4. mysql_query("INSERT INTO users (email, password) VALUES(‘". mysql_escape_string($email) ."’, ‘".md5($password)."’ ) ") or die(mysql_error()); 

Here we tell our script to insert the email and the password into our database. I’ve added a mysql_escape_string to ensure that mysql injection isn’t possible. I’ve also added the md5 function to our password so that it will be stored as a 32-character hash. Now the account is created; let’s move on to the next step.

Step 8 – Emailing the Login Credentials

We need to write some code that will email the login information to the buyer. To accomplish this, we will use the php mail function.


  2. $email = $_POST[‘payer_email’]; 
  3. $password = mt_rand(1000, 9999); 
  4. mysql_query("INSERT INTO users (email, password) VALUES(‘". mysql_escape_string($email) ."’, ‘".md5($password)."’ ) ") or die(mysql_error()); 
  5. $to      = $email; 
  6. $subject = ‘Download Area | Login Credentials’;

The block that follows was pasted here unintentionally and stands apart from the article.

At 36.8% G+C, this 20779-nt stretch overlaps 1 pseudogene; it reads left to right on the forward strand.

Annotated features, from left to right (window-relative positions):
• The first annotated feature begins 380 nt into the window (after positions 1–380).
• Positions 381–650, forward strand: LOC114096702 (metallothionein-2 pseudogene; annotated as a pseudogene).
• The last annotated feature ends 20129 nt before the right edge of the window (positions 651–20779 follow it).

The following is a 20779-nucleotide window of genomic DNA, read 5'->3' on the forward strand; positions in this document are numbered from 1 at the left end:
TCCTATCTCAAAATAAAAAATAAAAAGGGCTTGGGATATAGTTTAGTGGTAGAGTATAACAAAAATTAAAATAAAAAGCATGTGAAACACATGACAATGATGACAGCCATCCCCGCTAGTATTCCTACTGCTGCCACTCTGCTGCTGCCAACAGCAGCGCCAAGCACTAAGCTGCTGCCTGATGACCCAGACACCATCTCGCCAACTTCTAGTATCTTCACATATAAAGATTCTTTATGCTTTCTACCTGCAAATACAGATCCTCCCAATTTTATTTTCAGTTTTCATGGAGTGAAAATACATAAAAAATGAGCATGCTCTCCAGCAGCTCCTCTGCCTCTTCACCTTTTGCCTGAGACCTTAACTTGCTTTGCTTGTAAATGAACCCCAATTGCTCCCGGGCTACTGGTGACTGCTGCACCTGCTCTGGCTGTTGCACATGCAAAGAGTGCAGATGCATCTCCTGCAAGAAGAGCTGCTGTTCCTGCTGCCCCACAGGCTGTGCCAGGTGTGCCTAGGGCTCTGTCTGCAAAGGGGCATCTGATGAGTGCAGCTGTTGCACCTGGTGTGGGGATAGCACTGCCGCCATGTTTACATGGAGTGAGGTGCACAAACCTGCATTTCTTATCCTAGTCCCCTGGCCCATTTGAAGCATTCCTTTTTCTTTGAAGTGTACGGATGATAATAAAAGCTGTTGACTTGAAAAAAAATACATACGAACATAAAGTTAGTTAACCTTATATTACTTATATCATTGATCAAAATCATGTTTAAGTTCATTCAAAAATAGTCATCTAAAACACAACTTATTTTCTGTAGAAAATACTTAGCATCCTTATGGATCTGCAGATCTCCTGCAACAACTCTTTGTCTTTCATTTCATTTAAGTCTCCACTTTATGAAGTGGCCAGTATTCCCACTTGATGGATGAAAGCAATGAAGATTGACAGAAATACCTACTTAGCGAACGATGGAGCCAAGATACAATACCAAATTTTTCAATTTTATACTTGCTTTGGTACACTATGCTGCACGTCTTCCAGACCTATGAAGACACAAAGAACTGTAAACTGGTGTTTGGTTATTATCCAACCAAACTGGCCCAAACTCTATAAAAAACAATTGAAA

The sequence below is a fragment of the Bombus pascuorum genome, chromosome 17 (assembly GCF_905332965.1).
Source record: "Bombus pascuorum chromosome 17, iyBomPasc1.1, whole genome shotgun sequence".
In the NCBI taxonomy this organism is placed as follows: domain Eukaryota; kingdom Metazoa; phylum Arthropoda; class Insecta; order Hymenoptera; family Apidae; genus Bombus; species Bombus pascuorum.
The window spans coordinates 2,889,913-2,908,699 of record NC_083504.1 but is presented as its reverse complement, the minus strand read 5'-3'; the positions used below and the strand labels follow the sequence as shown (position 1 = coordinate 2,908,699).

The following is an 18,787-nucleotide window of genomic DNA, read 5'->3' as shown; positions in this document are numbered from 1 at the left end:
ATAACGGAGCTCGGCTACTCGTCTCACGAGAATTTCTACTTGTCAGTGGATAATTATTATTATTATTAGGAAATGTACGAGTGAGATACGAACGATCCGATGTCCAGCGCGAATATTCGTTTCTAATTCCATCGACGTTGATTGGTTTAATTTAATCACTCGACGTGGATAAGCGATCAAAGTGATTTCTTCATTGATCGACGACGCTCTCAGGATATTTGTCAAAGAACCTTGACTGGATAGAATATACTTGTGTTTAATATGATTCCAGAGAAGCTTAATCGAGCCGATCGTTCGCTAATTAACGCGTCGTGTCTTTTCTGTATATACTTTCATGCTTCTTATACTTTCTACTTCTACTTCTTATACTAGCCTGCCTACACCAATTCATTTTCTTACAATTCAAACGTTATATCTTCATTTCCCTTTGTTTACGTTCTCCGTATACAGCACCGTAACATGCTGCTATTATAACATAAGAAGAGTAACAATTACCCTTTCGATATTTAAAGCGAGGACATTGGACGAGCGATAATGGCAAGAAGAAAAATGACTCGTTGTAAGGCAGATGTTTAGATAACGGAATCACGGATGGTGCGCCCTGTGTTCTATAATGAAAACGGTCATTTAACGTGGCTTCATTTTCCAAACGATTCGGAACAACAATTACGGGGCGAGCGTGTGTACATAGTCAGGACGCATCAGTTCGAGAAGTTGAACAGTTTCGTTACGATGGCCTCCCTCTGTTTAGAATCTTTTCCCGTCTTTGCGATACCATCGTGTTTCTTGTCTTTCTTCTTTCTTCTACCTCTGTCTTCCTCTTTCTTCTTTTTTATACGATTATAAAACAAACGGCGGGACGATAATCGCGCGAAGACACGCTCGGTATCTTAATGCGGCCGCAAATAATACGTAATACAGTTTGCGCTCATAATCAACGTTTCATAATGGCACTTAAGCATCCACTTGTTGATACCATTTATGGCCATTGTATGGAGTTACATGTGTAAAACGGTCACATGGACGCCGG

7. $message = ‘
  8. Thank you for your purchase
  9. Your account information
  10. ————————-
  11. Email: ‘.$email.’
  12. Password: ‘.$password.’
  13. ————————-
  14. You can now login at’; 
  15. $headers = ‘’ . "\r\n"; 
  16. mail($to, $subject, $message, $headers); 

Let’s break this email function down. We use the variable $email to get the user’s email address and assign it to the $to variable.

The variable $subject is the title/subject that you will see in your email program. After this, we have our message, which will contain a thank you note as well as the account information. The $email and $password variables in the message will change to the correct information once the email has been sent. We also have set a custom header. When the user receives the email, the “from” address will display as “”.

Step 9 – Invalid Payment Email

An invalid payment might occur because of fraud, but also because of a problem with PayPal; so we want to make sure that our customer gets what he paid for.

So we are going to send an email to our site administrator, telling him to contact the buyer for more information. Simply copy the email code we used before and then make the changes listed below.


  2. $to      = ‘’; 
  3. $subject = ‘Download Area | Invalid Payment’; 
  4. $message = ‘
  5. Dear Administrator,